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Comprehensive Guide on Minimizing the Risk of Illness While Travelling
Travelling to other countries is an enriching experience, offering a chance to explore diverse cultures, cuisines, and landscapes. However, it also exposes you to different health risks. This guide provides an in-depth look at minimizing the risk of getting ill while travelling, focusing on hygiene, food preparation, and medications.
Every destination is different; what works in one place might not work in another. Always research and take appropriate precautions for your specific travel destination and personal health needs.
Before You Leave
Before travelling, check with your doctor or a travel clinic about any recommended or required vaccinations for your destination. This can help protect you from diseases that are common in the country you’re visiting.
Consider getting travel insurance that includes coverage for medical expenses. This can be a lifesaver if you get sick and need medical care abroad.
Pack a First Aid Kit
A basic first aid kit with band-aids, antiseptic wipes, tweezers, and over-the-counter medications for pain, fever, allergies, and stomach upset can be very useful. First Aid Kits For Travelling
Carrying your own disposable or reusable fork and spoon can also be helpful, especially when travelling to regions where eating with hands is common.
Prioritizing Hygiene for Minimizing the Risk of Illness
Hand hygiene is the cornerstone of disease prevention. Regular hand washing with soap and water is the most effective way to remove germs and prevent their spread. Doing this before eating, using the restroom, and touching public surfaces is crucial. When soap and water aren’t available, use a hand sanitizer with at least 60% alcohol.
Unconsciously touching your face is a common habit that can lead to the spread of germs. One traveller shared a useful tip to break this habit: wear a rubber band on your wrist and switch it to the other wrist each time your hand touches your face. This method can increase your awareness and help you avoid touching your face.
Money is often overlooked as a source of germs. It passes through many hands, picking up bacteria and viruses. After handling money, it’s advisable to use hand sanitizer or wash your hands before touching your face or eating.
Food Safety for Minimizing the Risk of Illness
Street food is a significant part of the culinary experience in many countries. However, it can also be a source of foodborne illnesses. If you try street food, ensure it’s freshly cooked and served hot. Avoid food sitting out, as it’s more likely to harbour harmful bacteria.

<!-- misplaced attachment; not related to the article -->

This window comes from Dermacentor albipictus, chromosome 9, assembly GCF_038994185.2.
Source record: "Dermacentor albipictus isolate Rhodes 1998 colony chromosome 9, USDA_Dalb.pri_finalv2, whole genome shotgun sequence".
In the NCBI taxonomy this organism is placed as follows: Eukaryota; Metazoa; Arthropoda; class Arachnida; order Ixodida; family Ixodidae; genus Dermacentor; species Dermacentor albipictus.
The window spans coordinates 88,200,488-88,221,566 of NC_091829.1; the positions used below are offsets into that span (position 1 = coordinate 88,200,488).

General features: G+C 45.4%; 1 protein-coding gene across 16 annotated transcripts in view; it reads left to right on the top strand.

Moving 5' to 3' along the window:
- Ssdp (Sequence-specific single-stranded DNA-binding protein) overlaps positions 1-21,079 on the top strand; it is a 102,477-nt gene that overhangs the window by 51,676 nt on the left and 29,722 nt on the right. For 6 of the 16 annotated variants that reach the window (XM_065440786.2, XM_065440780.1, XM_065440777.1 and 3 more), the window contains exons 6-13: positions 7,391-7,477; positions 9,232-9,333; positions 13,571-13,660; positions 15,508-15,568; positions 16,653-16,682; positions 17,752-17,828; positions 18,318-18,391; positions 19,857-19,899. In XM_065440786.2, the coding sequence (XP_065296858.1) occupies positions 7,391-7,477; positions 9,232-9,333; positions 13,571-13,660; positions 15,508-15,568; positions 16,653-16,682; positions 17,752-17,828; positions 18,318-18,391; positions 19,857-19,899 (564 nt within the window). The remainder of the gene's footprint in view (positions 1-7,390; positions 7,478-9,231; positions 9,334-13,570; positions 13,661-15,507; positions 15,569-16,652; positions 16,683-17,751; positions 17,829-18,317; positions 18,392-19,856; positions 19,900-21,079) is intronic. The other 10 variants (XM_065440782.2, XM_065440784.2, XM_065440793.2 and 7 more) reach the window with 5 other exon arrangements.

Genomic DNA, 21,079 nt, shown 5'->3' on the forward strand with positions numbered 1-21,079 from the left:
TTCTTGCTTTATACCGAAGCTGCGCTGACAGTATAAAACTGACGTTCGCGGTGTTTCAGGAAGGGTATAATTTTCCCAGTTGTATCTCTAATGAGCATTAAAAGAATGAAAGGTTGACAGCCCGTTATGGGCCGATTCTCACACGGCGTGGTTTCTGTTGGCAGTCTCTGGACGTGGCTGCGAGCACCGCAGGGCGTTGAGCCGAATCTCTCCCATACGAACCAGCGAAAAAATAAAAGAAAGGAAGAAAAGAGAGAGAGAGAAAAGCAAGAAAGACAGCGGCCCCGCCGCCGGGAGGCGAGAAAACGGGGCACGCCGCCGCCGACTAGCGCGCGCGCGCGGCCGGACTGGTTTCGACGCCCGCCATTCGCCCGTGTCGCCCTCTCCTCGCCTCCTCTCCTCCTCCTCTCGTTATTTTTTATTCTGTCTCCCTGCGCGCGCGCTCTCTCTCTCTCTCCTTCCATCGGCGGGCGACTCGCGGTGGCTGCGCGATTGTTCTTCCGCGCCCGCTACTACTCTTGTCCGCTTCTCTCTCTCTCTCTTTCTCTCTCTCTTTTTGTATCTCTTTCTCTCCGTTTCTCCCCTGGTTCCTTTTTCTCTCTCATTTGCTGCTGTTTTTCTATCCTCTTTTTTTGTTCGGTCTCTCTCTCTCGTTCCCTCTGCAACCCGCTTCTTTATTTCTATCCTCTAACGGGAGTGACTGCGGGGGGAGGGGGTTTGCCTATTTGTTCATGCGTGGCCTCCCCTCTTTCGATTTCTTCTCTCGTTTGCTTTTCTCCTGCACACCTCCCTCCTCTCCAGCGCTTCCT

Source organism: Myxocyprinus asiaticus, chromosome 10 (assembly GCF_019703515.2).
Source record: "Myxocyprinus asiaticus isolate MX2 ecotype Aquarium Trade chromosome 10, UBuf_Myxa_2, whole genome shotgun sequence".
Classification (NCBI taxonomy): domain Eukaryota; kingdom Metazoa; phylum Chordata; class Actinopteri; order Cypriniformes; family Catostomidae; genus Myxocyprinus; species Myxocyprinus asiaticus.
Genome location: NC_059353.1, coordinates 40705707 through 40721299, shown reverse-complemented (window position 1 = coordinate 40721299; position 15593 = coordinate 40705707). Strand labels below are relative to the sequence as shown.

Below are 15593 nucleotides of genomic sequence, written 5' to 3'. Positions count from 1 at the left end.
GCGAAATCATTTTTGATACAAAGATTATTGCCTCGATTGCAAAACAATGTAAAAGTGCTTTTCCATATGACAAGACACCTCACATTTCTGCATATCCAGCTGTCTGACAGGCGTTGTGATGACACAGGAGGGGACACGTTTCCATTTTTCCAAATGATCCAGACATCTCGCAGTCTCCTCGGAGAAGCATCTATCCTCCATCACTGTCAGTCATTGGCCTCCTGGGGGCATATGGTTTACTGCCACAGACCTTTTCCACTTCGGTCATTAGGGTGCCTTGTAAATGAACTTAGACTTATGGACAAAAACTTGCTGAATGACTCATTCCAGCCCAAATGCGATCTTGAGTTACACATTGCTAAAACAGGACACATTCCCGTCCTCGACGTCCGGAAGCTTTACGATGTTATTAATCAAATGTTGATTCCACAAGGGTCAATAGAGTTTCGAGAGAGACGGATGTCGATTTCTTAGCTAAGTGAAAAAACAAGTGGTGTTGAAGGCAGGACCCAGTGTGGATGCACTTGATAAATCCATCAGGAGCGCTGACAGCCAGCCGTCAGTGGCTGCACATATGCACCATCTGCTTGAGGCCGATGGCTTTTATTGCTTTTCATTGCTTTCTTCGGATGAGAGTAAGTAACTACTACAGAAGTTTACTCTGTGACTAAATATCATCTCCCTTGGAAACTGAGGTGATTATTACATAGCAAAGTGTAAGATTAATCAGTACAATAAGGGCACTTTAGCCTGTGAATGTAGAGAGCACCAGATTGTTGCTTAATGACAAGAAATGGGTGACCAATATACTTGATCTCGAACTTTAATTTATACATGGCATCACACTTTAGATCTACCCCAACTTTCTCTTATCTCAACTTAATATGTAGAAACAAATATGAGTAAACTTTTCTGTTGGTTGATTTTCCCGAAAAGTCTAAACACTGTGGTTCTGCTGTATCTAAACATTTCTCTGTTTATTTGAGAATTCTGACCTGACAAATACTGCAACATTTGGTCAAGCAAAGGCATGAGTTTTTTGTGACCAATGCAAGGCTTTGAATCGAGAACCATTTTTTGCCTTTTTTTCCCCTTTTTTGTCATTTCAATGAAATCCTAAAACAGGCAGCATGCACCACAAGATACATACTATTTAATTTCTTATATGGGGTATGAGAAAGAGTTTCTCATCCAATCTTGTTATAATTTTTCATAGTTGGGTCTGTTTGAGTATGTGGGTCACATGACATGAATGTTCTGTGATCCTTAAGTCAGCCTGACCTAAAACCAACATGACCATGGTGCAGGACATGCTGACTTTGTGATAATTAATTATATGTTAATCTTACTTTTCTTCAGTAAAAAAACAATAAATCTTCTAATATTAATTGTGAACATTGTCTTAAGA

Fruits and Vegetables
Fruits and vegetables should be thoroughly washed in purified water before consumption. It’s also advisable to peel them using a knife washed in purified water. Some travellers even recommend bleaching all fruits and vegetables before eating.
When eating out, choose places that serve hot, freshly cooked food. Cold food, especially meat in countries where refrigeration is a luxury, can be a breeding ground for bacteria. Also, ensure that any bottled water is opened in front of you to avoid the risk of contamination.
Medications and Supplements for Minimizing the Risk of Illness
(Remember, these tips are not foolproof, and it’s always best to consult your doctor or a naturopathic practitioner before travelling, especially if you have existing health issues.)
Travelan is a product designed to help prevent digestive upsets. It’s taken before eating, especially in places with questionable hygiene standards. Other brands offer similar products, and they can be found in most pharmacies.
Probiotics are beneficial bacteria that help maintain a healthy gut. They can be particularly beneficial when travelling to places with different food and water sources. Look for probiotics with multiple strains stored in glass bottles, as they are better preserved.
Pepto Bismol is a medication that can help prevent and treat symptoms of stomach upset. According to the CDC, it can be taken prophylactically if you’re going to be somewhere with questionable food hygiene.
Grape Seed Extract (GSE)
GSE is a natural supplement known for its antiviral, antibacterial, and anti-fungal properties. Taking a few drops daily in orange juice or water can help boost your immune system.
Other Tips for Minimizing the Risk of Illness
Shower water can sometimes be a source of bacteria. It’s best to avoid getting any water in your mouth while showering. One traveller shared a tip to become efficient at not getting water in the mouth while showering.
Dehydration can make you more susceptible to illness. Drink plenty of bottled or purified water, and avoid ice unless you’re sure it’s made from purified water.
Travelling can be physically demanding, and lack of sleep can weaken your immune system, making you more susceptible to illness. Try to maintain a regular sleep schedule and get plenty of rest.
Regular physical activity can boost your immune system and help keep you healthy. Try incorporating some form of exercise into your travel itinerary, whether walking, swimming, or using a hotel gym.
Try to maintain a balanced diet while travelling. Eating various fruits, vegetables, lean proteins, and whole grains can provide the nutrients your body needs to fight illness. Just remember to treat the fruits and vegetables beforehand.
Avoid Animal Contact
In some countries, animals can carry diseases. Avoid touching animals you don’t know, especially wild or stray animals.
Be Aware of Altitude Sickness
If you’re travelling to a high-altitude area, be aware of the symptoms of altitude sickness, including headache, nausea, and dizziness. Ascend gradually, stay hydrated, and consider medication if necessary.
For a humourous discussion of illness while travelling, check this out: